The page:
Use NTC component temperature sensing to protect fast charging devices
This change is most evident in battery technology. Users want batteries to meet increasingly complex application needs, so they need more current and longer working hours. At the same time, the demand for small, lightweight products is also very strong, and the battery accounts for a considerable proportion of the volume and weight of any device. Therefore, manufacturers pay great attention to reducing their size and weight. Another point is the requirement for fast charging, that is, reducing the time that the user waits for charging, and maximizing the advantages of mobility.
These requirements have prompted battery manufacturers to switch to new chemical materials such as nickel-metal hydride and lithium-ion to achieve higher power density, lighter weight and faster charging speeds. These features, especially fast charging, come at the cost of increased complexity. New batteries require precisely controlled charging circuits that not only ensure that they are fully charged, but also maximize their useful life and prevent possible hazards from overheating.
Failure of any component of the battery pack can have very serious consequences, not just because the product itself cannot be used because it cannot be powered. Recently, a company has recalled a number of laptop-specific batteries, which are estimated to cause losses of up to $400 million. In addition to possible financial damage, the battery can cause personal injury and even cause a fire.
Design effective control strategies for battery charging (especially for high-energy lithium-ion batteries). Good design and proper component specifications and procurement policies are required. The following architectures are available: For NiMH batteries, the charge control loop can monitor (using various levels of accuracy) the battery voltage as a function of time. It is also possible to limit the maximum charging time; Or let the system monitor for temperature changes. In most cases, some kind of temperature monitoring method is needed to provide protection.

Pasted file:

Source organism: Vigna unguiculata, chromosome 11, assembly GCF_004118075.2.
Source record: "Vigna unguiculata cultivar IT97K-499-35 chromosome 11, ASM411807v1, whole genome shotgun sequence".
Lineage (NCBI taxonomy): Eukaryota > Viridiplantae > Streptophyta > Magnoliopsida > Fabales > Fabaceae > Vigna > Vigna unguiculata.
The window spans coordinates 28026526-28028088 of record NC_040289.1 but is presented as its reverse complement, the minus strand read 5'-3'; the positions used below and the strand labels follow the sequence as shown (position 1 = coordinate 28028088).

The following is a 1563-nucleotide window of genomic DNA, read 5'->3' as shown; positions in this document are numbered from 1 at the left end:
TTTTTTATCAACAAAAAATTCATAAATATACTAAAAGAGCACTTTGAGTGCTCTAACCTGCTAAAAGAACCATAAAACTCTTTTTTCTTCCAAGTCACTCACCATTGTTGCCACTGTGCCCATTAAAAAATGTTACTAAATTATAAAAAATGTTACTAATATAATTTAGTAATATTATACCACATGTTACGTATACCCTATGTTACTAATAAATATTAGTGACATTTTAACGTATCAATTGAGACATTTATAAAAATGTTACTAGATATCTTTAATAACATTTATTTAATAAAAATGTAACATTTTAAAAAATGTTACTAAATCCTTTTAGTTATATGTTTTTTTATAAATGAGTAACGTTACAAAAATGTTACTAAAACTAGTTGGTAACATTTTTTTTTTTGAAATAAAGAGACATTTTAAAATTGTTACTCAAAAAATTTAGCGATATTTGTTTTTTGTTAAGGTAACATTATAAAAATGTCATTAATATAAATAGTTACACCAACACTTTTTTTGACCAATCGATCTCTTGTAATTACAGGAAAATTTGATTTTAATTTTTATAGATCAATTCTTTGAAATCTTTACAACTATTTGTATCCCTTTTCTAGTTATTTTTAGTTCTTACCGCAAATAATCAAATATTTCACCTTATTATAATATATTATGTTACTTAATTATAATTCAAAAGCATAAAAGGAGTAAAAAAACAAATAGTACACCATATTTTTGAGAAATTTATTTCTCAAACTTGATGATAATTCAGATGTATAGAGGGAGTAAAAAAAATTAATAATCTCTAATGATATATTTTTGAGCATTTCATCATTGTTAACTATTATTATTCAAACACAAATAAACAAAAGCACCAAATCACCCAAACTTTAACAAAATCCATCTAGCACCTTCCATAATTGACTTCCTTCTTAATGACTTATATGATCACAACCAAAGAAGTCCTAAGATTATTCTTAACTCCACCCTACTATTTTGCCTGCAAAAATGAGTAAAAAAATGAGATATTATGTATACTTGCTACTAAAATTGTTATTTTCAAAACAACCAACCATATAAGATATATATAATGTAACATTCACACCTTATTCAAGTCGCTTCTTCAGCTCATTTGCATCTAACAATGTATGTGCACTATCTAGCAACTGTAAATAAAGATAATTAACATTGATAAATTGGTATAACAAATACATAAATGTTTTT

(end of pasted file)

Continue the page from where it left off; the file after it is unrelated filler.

Lithium-ion batteries typically use a CCCV (constant current-constant voltage) scheme. However, this still requires monitoring the temperature to allow for fast charging to be initiated, while also requiring a mechanism to ensure that charging is stopped when the temperature exceeds a safe threshold.
Therefore, all of these control and protection strategies should include temperature monitoring mechanisms as an integral part of the overall functional system. ICs that are typically placed in a charger or battery provide monitoring and control functions. But be sure to install one or more temperature sensors in the battery, charger, or battery compartment (as is often the case with low-cost phones).
For designers, the choice of such sensors is not large. Thermocouple devices require relatively complex compensation circuits, which can cause some calibration problems. In addition, they produce output voltages of a few mV, require signal conditioning, and are susceptible to electromagnetic noise.
Nickel or platinum positive temperature coefficient (PTC) metal film (or wire wound) resistors are sometimes used. Their long-term stability is better than thermocouple devices and is less susceptible to noise. However, since they rely on current flowing through themselves to monitor temperature, and are typically low impedance devices, the power consumption is relatively high. And they are not sensitive enough to temperature changes to achieve reliable temperature monitoring. Most linear PTC semiconductor devices on the market have this drawback.